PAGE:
Acuity Stockbrokers said the market ended the month on a positive note with both indices recording gains during the day. The ASPI gained 12.06 points to close at 6813.90 while the S&P SL 20 Index gained 4.33 points to close at 3772.51 points.
Year-to-date, the ASI is 15.24% whilst the S&P SL 20 has gained by 15.58%.
The day’s turnover reached Rs. 1.05 b with crossings during the day amounting to Rs. 405.44 million or 38.8% of the day’s turnover. Foreigners continued to remain net buyers with a net position of Rs. 112.66 million. HNB, Cold Stores and JKH saw net foreign buying.
Year-to-date net foreign inflow is now at Rs. 11 billion. NDB Securities said the indices closed with gains due to price gains in counters such as Union Assurance, CT Holdings and Sri Lanka Telecom.
It said turnover was boosted by block trades in Access Engineering, Royal Ceramics, Hatton National Bank, John Keells Holdings, Commercial Bank and Ceylinco Insurance nonvoting accounting for 39%.
Furthermore, retail interest was evident in PCH Holdings and Browns Investments while mixed interest was witnessed in Janashakthi Insurance.
The Construction & Engineering sector became the second highest contributor to the market turnover (due to Access Engineering) and the sector index lost 0.14%. Access Engineering saw its share price lose Rs. 0.20 (0.78%) to close at Rs. 25.40.
John Keells Holdings and Royal Ceramic were also among the top turnover contributors. The share price of John Keells Holdings closed at Rs. 236.50 depreciating by Rs. 0.50 (0.21%) while the foreign holding of the counter increased by 147,151 shares. The share price of Royal Ceramic closed at Rs. 105.50 depreciating by Rs. 0.40 (0.38%).
National Development Bank’s share price gained Rs. 3.00 (1.41%) to close at Rs. 216.00. The share price of Hatton National Bank gained Rs. 0.50 (0.29%) to close at Rs. 170.50 while the foreign holding of the counter decreased by 310,884 shares.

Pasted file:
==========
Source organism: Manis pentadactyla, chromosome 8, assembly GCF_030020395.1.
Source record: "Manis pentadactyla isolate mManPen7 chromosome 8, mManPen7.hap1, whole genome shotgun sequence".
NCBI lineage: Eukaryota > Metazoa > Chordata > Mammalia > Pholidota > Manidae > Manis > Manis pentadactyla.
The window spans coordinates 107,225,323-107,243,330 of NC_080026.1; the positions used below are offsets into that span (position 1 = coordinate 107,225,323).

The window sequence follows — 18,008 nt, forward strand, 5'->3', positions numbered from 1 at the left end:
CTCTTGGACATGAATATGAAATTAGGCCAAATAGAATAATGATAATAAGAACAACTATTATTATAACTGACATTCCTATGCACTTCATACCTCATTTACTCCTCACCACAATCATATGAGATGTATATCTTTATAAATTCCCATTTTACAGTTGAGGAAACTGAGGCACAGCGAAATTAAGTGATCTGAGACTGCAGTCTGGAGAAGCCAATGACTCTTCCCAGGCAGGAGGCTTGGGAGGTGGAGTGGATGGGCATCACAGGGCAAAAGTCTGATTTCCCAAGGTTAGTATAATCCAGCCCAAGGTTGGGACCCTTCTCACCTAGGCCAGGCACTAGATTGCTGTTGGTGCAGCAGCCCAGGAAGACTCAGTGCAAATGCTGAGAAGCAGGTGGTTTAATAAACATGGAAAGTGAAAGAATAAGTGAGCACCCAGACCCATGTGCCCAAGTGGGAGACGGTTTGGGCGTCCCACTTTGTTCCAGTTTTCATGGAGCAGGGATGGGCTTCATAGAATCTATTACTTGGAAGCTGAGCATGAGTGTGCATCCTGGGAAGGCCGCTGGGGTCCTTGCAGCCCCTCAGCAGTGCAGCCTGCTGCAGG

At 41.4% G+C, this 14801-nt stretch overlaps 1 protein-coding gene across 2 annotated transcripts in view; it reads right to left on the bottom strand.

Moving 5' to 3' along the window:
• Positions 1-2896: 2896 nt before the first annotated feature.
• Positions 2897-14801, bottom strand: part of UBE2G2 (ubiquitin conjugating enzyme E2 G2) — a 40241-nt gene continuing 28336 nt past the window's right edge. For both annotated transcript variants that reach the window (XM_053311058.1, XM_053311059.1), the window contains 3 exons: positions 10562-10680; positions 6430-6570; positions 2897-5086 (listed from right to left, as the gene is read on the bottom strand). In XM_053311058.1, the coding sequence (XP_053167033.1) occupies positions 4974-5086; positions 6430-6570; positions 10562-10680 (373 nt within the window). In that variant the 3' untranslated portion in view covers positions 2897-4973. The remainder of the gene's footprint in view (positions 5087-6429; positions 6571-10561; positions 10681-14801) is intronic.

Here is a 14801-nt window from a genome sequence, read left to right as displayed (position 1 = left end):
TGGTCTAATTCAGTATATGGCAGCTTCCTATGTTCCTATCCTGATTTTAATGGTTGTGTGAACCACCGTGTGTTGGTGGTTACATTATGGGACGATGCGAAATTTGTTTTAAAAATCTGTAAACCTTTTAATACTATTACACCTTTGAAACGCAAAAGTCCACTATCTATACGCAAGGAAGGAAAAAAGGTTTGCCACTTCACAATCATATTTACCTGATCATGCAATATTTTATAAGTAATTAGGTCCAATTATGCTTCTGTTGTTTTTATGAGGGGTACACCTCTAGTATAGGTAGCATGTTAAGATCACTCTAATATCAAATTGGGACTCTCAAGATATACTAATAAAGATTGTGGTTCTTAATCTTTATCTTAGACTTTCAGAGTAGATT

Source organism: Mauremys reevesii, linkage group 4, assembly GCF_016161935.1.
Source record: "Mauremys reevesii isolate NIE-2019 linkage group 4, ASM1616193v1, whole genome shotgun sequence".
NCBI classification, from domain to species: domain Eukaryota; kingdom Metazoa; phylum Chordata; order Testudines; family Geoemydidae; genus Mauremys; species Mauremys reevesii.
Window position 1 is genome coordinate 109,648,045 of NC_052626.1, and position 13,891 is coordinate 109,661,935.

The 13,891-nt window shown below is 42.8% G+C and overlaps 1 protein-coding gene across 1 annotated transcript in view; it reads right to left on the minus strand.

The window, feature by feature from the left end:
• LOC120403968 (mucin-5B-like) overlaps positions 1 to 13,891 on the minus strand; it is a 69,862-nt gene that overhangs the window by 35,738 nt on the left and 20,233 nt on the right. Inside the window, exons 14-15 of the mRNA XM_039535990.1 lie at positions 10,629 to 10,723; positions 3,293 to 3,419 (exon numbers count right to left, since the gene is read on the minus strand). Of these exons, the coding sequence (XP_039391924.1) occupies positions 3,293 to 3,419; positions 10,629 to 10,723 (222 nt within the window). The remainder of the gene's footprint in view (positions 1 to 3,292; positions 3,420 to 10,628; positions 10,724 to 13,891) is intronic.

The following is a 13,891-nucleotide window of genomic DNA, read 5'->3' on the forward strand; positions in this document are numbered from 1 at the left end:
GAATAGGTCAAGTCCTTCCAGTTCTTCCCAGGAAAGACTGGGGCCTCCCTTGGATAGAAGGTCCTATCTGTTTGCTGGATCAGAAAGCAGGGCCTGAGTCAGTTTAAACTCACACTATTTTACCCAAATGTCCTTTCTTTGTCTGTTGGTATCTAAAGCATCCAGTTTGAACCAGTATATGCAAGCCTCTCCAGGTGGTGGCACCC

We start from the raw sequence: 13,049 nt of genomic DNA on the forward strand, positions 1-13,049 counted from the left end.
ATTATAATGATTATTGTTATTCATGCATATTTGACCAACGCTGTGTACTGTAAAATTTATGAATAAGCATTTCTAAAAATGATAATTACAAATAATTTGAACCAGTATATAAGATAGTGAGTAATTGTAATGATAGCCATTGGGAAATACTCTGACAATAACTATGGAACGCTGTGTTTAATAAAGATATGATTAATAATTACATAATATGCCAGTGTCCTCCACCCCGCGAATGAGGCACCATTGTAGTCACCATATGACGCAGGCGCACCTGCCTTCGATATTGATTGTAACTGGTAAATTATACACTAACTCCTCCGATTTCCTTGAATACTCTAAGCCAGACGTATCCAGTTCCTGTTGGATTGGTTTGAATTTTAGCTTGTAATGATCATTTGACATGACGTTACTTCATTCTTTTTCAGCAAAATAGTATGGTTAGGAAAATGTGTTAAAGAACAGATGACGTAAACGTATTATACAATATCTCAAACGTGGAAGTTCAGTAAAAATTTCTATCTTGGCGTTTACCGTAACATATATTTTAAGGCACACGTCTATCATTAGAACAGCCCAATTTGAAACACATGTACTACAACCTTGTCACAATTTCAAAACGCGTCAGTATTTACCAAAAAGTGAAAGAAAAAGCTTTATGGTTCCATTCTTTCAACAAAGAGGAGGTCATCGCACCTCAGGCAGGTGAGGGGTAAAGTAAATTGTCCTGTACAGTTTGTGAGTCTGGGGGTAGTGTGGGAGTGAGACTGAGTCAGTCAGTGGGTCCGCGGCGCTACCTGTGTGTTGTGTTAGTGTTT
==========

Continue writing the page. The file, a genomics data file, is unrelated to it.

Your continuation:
Reuters said Lankan stocks rose for a fourth straight session to their near three-year closing high on expectation of strong corporate earnings, while declining interest rates and continued foreign buying also buoyed sentiment.
“Earning hopes are still driving the market. Lower interest rates and foreign buying also help,” a stockbroker has told Reuters on condition of anonymity. “We still do not see any overheating because there is holding capacity and healthy credit in the system.”
Brokers has told Reuters the market expects better earnings for the June quarter after market heavyweight and bellwether John Keells Holdings’ upbeat results.
Lower interest rates have prompted local investors to buy shares and move away from unattractive fixed assets, analysts said. Yields on Treasury bills edged down further by seven to 10 basis points at a weekly auction on Wednesday.
The International Monetary Fund urged Sri Lanka on Wednesday to keep key interest rates on hold for the near term and said a cautious approach is warranted.
According to Reuters the index has been in the overbought region since 3 July, as local investors moved funds from fixed income to riskier assets because of low interest rates and foreign buying.